Cutter Sweetgum To Be Decommissioned

Thursday, February 14, 2002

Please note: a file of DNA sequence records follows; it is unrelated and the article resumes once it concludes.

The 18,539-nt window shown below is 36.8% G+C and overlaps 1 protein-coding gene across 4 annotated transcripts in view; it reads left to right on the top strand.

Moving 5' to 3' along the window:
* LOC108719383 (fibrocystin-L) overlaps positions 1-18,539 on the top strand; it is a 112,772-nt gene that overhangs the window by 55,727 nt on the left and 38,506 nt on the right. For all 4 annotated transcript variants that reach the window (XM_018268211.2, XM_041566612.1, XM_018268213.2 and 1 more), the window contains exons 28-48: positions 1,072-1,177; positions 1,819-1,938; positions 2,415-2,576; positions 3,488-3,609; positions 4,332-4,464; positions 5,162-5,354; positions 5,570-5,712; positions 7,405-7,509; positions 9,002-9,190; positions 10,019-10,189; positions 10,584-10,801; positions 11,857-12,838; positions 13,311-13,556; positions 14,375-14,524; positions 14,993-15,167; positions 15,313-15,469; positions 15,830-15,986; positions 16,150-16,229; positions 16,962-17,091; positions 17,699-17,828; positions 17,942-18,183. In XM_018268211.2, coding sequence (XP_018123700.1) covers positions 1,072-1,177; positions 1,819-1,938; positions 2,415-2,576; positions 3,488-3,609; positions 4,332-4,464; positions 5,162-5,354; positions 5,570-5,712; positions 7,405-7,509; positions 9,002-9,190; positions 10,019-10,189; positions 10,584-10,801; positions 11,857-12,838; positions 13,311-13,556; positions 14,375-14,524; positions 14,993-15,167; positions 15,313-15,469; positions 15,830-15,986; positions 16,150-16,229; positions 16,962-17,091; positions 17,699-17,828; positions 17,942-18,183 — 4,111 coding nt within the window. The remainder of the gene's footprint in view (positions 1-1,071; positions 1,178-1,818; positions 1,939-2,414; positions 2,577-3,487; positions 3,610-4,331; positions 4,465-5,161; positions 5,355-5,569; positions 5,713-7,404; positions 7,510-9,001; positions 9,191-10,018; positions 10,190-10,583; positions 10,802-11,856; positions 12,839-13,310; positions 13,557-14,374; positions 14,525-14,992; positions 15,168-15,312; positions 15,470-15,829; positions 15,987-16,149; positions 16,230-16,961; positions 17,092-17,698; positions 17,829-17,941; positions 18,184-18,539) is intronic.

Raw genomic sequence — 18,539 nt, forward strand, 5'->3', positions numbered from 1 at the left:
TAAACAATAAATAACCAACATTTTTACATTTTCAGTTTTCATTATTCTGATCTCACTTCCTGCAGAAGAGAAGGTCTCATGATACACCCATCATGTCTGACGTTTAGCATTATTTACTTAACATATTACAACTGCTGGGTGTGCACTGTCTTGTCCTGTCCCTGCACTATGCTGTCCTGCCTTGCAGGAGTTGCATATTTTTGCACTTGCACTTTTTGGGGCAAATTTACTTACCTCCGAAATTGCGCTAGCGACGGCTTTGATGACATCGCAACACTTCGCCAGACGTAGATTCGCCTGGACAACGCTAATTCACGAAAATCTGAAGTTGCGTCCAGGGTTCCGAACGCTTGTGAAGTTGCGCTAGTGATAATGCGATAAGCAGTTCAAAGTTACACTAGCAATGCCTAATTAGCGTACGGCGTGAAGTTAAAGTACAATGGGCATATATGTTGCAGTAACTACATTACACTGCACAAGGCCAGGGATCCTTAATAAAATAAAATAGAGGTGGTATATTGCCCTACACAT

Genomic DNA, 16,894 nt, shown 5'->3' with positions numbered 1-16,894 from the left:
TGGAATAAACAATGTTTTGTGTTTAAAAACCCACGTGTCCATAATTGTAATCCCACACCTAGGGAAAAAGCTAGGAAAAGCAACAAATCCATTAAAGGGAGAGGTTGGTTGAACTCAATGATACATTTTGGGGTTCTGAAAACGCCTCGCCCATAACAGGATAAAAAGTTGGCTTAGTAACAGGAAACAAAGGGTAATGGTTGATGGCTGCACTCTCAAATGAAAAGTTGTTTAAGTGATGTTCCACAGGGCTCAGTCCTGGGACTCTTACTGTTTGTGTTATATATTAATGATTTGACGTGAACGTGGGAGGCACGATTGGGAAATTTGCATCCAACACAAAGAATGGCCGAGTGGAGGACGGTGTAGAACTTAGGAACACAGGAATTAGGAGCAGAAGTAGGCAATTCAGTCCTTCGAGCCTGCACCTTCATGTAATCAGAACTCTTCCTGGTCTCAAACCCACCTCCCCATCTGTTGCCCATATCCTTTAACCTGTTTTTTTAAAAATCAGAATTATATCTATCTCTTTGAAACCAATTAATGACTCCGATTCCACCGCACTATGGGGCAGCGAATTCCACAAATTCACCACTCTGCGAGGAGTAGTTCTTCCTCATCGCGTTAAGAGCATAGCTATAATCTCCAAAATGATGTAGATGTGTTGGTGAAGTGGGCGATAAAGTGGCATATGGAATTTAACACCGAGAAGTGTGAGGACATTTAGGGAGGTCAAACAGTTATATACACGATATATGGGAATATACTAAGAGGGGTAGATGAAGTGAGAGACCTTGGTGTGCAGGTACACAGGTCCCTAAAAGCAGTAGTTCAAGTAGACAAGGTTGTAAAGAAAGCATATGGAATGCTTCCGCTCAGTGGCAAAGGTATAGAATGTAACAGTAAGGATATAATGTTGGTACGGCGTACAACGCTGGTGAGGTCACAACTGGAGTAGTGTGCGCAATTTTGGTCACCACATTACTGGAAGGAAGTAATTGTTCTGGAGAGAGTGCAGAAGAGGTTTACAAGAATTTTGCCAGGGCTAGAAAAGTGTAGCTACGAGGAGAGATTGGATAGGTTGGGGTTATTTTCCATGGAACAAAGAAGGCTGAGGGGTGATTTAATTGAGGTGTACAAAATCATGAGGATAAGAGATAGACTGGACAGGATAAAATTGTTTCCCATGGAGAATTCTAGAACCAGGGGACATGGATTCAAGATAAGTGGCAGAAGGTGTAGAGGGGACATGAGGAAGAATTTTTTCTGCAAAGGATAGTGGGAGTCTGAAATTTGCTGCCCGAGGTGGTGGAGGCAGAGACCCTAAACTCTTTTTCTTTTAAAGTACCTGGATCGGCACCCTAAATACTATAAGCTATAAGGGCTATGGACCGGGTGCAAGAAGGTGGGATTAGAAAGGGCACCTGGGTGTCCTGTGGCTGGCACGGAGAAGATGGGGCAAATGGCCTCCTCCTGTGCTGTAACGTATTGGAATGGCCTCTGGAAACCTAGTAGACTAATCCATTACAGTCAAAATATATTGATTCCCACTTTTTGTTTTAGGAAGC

The U.S. Coast Guard Cutter Sweetgum will be decommissioned after nearly 60 years of service in a ceremony scheduled Wednesday, September 19, at 2:00 p.m. at Coast Guard Group Mobile in Mobile, Ala. The Sweetgum was commissioned into the Coast Guard November 20, 1943, and was briefly homeported in Grand Haven, Mich. The Sweetgum moved to Mayport, Fla., September 1, 1946 where it proudly served for years 44 years. While stationed in Mayport, the Sweetgum was responsible for maintaining 333 buoys and structures from Kings Bay, Ga., to the Bahamas. In the winter of 1977, the Sweetgum was ordered north to open up shipping routes, free frozen-in-ships, and help clean up a 400,000 gallon oil spill in New York’s Hudson River. In 1986, the Sweetgum was temporarily decommissioned on February 2, 1990, to enter the Coast Guard’s Service Life Extension Program for aging buoy tenders. It was then thoroughly renovated at the USCG Yard in Curtis Bay, Md. The ship arrived at its new homeport of Mobile on December 1, 1991, and was formerly commissioned on January 10, 1992. In addition to maintaining 120 aids to navigation, the Sweetgum assisted in the Sunset Limited Amtrak bridge accident recovery in 1994, and provided disaster relief in the aftermath of Hurricanes Opal in 1995, Danny in 1997, Earl and Georges in 1998, and Bret in 1999. The Sweetgum’s priority is search and rescue. Its primary mission, however, is maintaining aids to navigation. Its main operating area stretches along 340 miles of the Gulf Coast, from Apalachicola, Fla. to the Mississippi River system. However, since the July 1999 decommissioning of its sister ship in Galveston, Texas, the Sweetgum’s responsibility expanded to include buoys off Galveston and Port Isabel, Texas. The Sweetgum’s operating area includes two of the nation’s busiest ports, Mobile and New Orleans. It also aids mariners in distress, supports military operations, conducts law enforcement and homeland security patrols, responds to natural and man-made disasters and educates the public.
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